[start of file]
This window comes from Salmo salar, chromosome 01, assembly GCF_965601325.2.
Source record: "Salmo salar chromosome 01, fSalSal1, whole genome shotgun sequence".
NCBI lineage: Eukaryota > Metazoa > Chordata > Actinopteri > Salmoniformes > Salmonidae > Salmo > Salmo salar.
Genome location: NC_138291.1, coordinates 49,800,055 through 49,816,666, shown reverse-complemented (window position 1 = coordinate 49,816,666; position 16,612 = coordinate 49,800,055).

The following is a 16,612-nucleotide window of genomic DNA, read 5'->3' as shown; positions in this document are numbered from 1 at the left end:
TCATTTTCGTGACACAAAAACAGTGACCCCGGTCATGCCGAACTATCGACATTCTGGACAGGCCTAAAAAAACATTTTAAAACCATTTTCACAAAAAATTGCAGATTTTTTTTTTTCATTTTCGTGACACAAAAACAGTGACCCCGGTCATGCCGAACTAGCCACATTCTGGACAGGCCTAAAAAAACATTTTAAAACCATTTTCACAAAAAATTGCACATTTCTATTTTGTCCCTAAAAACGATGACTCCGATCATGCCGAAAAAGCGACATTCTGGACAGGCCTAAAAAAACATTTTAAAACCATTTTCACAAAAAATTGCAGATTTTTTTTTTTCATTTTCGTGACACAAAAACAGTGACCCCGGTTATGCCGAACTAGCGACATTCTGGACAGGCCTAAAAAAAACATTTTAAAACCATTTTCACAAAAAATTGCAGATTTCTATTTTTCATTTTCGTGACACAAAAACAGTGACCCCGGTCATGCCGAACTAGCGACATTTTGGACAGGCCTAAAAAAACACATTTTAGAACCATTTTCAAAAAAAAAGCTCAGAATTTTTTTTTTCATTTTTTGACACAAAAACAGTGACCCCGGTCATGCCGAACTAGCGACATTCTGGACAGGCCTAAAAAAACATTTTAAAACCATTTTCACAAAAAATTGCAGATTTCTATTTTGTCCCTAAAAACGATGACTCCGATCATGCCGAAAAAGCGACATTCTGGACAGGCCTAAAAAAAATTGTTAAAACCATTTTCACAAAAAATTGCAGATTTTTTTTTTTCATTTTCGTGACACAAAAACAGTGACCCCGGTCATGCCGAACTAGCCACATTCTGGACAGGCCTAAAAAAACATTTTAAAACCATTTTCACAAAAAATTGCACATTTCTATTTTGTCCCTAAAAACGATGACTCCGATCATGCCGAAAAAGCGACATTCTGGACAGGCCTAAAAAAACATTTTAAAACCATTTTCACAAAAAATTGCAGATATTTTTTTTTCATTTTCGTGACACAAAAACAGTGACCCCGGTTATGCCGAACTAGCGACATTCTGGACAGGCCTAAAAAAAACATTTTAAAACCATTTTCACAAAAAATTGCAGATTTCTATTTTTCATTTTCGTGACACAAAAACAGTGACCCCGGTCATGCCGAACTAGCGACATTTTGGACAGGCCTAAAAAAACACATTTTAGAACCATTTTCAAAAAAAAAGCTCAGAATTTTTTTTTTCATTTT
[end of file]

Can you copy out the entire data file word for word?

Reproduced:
This window comes from Salmo salar, chromosome 01, assembly GCF_965601325.2.
Source record: "Salmo salar chromosome 01, fSalSal1, whole genome shotgun sequence".
NCBI lineage: Eukaryota > Metazoa > Chordata > Actinopteri > Salmoniformes > Salmonidae > Salmo > Salmo salar.
Genome location: NC_138291.1, coordinates 49,800,055 through 49,816,666, shown reverse-complemented (window position 1 = coordinate 49,816,666; position 16,612 = coordinate 49,800,055).

The following is a 16,612-nucleotide window of genomic DNA, read 5'->3' as shown; positions in this document are numbered from 1 at the left end:
TCATTTTCGTGACACAAAAACAGTGACCCCGGTCATGCCGAACTATCGACATTCTGGACAGGCCTAAAAAAACATTTTAAAACCATTTTCACAAAAAATTGCAGATTTTTTTTTTTCATTTTCGTGACACAAAAACAGTGACCCCGGTCATGCCGAACTAGCCACATTCTGGACAGGCCTAAAAAAACATTTTAAAACCATTTTCACAAAAAATTGCACATTTCTATTTTGTCCCTAAAAACGATGACTCCGATCATGCCGAAAAAGCGACATTCTGGACAGGCCTAAAAAAACATTTTAAAACCATTTTCACAAAAAATTGCAGATTTTTTTTTTTCATTTTCGTGACACAAAAACAGTGACCCCGGTTATGCCGAACTAGCGACATTCTGGACAGGCCTAAAAAAAACATTTTAAAACCATTTTCACAAAAAATTGCAGATTTCTATTTTTCATTTTCGTGACACAAAAACAGTGACCCCGGTCATGCCGAACTAGCGACATTTTGGACAGGCCTAAAAAAACACATTTTAGAACCATTTTCAAAAAAAAAGCTCAGAATTTTTTTTTTCATTTTTTGACACAAAAACAGTGACCCCGGTCATGCCGAACTAGCGACATTCTGGACAGGCCTAAAAAAACATTTTAAAACCATTTTCACAAAAAATTGCAGATTTCTATTTTGTCCCTAAAAACGATGACTCCGATCATGCCGAAAAAGCGACATTCTGGACAGGCCTAAAAAAAATTGTTAAAACCATTTTCACAAAAAATTGCAGATTTTTTTTTTTCATTTTCGTGACACAAAAACAGTGACCCCGGTCATGCCGAACTAGCCACATTCTGGACAGGCCTAAAAAAACATTTTAAAACCATTTTCACAAAAAATTGCACATTTCTATTTTGTCCCTAAAAACGATGACTCCGATCATGCCGAAAAAGCGACATTCTGGACAGGCCTAAAAAAACATTTTAAAACCATTTTCACAAAAAATTGCAGATATTTTTTTTTCATTTTCGTGACACAAAAACAGTGACCCCGGTTATGCCGAACTAGCGACATTCTGGACAGGCCTAAAAAAAACATTTTAAAACCATTTTCACAAAAAATTGCAGATTTCTATTTTTCATTTTCGTGACACAAAAACAGTGACCCCGGTCATGCCGAACTAGCGACATTTTGGACAGGCCTAAAAAAACACATTTTAGAACCATTTTCAAAAAAAAAGCTCAGAATTTTTTTTTTCATTTT